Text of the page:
The definition of disability under human rights legislation across Canada is very broad and includes any degree of physical or mental disability.
COVID-19 as a pandemic may be considered a “disability” under human rights legislation, which would then require employers to accommodate the employee who has contracted COVID-19, to the point of “undue hardship”.
Employers may have to provide a leave of absence or modified work to help an infected employee receive treatment and recover while protecting the employee’s job.
Employers should also be sensitive to other factors such as any particular vulnerability an employee may have (for example, if they have a compromised immune system).
Human Rights Commission policy by jurisdiction (when applicable)
The Ontario Human Rights Commission’s policy position is that negative treatment of employees who have or are perceived to have, COVID-19, for reasons unrelated to public health and safety, is discriminatory and prohibited under the Ontario Human Rights Code. Employers have a duty to accommodate employees in relation to COVID-19, unless it would amount to undue hardship based on cost, or health and safety (see http://ohrc.on.ca/en/news_centre/ohrc-policy-statement-covid-19-pandemic).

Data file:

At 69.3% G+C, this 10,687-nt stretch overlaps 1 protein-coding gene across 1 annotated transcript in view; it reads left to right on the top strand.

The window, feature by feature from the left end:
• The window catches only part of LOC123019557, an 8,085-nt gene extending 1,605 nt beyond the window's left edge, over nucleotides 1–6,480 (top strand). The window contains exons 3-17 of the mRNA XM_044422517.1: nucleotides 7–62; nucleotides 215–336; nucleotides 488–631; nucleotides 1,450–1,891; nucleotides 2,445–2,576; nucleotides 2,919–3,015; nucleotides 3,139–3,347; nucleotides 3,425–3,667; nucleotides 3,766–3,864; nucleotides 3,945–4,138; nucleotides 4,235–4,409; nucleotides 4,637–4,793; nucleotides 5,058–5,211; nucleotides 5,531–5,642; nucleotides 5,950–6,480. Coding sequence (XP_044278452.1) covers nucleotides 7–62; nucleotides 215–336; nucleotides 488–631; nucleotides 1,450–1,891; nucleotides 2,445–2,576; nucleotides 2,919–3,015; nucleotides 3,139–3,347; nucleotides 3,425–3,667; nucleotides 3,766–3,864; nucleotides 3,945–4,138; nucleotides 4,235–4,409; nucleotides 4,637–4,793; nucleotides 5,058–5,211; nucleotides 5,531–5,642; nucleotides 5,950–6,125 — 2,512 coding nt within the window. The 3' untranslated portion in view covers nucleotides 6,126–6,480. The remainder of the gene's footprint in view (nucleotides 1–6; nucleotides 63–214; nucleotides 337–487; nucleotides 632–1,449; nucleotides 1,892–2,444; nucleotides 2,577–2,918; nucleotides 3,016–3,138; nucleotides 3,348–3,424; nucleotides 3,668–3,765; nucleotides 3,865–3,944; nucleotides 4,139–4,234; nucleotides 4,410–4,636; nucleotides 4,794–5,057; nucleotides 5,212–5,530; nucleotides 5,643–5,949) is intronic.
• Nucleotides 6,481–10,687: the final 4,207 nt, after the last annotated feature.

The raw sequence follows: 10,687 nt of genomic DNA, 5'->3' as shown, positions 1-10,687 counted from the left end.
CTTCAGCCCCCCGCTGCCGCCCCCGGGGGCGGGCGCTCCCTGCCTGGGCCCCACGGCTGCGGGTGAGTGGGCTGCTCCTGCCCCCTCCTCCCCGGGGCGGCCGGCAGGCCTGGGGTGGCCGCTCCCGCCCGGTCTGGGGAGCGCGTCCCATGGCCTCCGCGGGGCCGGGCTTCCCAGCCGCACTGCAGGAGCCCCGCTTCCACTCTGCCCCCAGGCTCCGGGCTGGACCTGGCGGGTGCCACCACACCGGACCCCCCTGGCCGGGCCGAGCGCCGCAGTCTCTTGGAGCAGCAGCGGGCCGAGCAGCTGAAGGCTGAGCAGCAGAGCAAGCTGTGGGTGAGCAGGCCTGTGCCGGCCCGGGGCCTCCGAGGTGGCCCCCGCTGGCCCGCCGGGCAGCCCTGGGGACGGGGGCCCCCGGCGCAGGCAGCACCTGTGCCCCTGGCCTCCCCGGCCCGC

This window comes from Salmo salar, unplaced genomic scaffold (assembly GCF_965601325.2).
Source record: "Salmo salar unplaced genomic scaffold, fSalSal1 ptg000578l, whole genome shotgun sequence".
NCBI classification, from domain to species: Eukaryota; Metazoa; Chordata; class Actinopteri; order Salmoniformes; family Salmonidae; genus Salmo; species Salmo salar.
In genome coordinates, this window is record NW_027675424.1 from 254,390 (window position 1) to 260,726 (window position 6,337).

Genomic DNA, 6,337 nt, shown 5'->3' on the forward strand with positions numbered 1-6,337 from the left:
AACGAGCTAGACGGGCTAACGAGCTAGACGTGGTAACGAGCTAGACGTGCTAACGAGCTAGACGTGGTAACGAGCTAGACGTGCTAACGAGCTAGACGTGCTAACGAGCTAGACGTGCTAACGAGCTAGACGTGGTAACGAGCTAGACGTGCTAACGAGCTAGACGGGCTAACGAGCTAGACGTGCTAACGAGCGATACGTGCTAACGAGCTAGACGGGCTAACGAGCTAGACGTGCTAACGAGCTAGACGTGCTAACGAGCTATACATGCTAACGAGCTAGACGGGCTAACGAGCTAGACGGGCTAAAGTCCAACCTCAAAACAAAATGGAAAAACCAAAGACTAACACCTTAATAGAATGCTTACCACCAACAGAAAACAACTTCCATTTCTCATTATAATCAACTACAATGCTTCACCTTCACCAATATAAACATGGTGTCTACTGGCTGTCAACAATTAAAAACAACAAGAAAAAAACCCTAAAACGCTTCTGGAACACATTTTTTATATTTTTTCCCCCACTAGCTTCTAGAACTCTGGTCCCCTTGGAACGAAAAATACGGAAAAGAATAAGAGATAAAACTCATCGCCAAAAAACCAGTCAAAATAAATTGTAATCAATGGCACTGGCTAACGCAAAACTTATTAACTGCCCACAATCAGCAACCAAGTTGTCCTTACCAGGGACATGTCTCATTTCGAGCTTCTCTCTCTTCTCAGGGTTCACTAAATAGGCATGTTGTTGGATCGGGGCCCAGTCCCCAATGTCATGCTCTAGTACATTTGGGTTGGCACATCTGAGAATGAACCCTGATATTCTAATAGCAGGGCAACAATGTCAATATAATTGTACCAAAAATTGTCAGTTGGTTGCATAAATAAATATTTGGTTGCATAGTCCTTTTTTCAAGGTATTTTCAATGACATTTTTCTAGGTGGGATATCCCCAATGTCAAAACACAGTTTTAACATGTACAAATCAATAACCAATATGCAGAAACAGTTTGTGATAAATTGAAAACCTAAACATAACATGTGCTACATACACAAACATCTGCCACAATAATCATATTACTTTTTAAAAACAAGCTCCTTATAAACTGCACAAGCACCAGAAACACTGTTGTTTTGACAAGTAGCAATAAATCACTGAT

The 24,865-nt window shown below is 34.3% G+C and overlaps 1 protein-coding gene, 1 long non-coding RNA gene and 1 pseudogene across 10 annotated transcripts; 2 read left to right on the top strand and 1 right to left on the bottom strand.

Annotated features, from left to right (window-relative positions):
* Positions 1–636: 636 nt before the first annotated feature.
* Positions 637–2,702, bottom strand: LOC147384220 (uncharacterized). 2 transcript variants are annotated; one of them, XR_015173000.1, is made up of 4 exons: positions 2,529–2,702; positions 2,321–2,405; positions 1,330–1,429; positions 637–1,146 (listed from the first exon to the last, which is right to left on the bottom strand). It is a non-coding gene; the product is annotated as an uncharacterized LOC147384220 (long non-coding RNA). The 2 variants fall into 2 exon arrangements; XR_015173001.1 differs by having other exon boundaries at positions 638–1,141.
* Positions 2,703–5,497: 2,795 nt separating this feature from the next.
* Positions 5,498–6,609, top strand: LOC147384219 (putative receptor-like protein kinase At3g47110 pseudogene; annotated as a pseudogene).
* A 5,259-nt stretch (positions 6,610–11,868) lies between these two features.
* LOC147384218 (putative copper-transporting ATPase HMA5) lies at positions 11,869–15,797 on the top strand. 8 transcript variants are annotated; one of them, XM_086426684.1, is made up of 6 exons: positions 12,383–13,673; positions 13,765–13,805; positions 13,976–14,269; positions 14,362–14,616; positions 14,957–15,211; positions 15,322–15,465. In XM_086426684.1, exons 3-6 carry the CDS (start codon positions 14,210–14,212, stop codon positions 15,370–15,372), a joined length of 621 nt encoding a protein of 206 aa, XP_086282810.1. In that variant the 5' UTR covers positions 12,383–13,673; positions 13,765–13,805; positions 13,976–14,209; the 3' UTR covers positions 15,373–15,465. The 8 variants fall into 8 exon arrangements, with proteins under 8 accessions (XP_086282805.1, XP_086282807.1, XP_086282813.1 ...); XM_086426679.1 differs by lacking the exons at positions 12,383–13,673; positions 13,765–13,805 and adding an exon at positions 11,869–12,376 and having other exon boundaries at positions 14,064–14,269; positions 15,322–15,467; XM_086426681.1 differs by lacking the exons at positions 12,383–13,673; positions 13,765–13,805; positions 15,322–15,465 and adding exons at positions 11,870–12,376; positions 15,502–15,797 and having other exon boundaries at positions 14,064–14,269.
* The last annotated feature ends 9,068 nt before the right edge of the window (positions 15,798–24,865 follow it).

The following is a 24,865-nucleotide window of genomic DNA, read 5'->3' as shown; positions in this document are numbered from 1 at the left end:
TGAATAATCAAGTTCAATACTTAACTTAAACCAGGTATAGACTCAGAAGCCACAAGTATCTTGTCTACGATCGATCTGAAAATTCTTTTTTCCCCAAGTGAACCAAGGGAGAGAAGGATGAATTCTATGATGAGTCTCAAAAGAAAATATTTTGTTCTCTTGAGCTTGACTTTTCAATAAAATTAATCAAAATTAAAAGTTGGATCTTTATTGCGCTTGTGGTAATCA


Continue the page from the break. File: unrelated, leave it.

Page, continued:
On April 2, 2020, the British Columbia Human Rights Commission released a statement which identifies COVID-19 as a disability protected under British Columbia’s Human Rights Code, with an accompanying FAQ.
On April 8, 2020, the New Brunswick Human Rights Commission issued an online information resource with some frequently asked questions about COVID-19 and human rights. Under the resource, COVID-19 is classified as a pandemic. Individuals who exhibit symptoms of COVID-19 or test positive for the virus would, for the purposes of human rights, be considered as persons with physical disability, which is protected as a ground of discrimination under the New Brunswick Human Rights Act.